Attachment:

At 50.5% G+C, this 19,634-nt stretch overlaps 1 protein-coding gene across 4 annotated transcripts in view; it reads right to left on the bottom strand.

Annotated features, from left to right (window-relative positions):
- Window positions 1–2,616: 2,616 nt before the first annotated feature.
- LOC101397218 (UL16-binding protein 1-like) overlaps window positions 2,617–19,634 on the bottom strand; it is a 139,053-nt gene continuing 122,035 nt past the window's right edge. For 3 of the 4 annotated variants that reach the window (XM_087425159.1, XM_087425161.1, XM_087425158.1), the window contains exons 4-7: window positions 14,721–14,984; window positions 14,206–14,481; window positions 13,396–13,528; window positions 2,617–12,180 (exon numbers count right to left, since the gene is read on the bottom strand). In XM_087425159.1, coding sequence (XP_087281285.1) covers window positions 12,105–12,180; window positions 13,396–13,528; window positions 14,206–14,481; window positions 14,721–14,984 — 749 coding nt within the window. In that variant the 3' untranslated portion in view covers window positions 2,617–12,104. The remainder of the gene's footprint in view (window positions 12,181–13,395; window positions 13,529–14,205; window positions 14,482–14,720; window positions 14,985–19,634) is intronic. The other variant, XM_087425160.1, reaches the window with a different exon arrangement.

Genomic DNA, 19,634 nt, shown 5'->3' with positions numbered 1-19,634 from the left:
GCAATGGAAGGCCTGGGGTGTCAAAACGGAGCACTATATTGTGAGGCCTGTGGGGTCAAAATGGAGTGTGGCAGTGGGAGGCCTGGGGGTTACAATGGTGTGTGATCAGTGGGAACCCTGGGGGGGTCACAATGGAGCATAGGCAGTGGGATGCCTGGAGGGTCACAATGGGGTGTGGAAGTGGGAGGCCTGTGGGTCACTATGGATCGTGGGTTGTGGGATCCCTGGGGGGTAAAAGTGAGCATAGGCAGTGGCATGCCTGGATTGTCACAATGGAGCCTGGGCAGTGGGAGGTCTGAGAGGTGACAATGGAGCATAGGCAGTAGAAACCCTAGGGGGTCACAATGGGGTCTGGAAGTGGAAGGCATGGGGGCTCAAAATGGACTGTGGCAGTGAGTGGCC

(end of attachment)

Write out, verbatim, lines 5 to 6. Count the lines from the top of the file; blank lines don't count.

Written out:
Genomic DNA, 19,634 nt, shown 5'->3' with positions numbered 1-19,634 from the left:
GCAATGGAAGGCCTGGGGTGTCAAAACGGAGCACTATATTGTGAGGCCTGTGGGGTCAAAATGGAGTGTGGCAGTGGGAGGCCTGGGGGTTACAATGGTGTGTGATCAGTGGGAACCCTGGGGGGGTCACAATGGAGCATAGGCAGTGGGATGCCTGGAGGGTCACAATGGGGTGTGGAAGTGGGAGGCCTGTGGGTCACTATGGATCGTGGGTTGTGGGATCCCTGGGGGGTAAAAGTGAGCATAGGCAGTGGCATGCCTGGATTGTCACAATGGAGCCTGGGCAGTGGGAGGTCTGAGAGGTGACAATGGAGCATAGGCAGTAGAAACCCTAGGGGGTCACAATGGGGTCTGGAAGTGGAAGGCATGGGGGCTCAAAATGGACTGTGGCAGTGAGTGGCC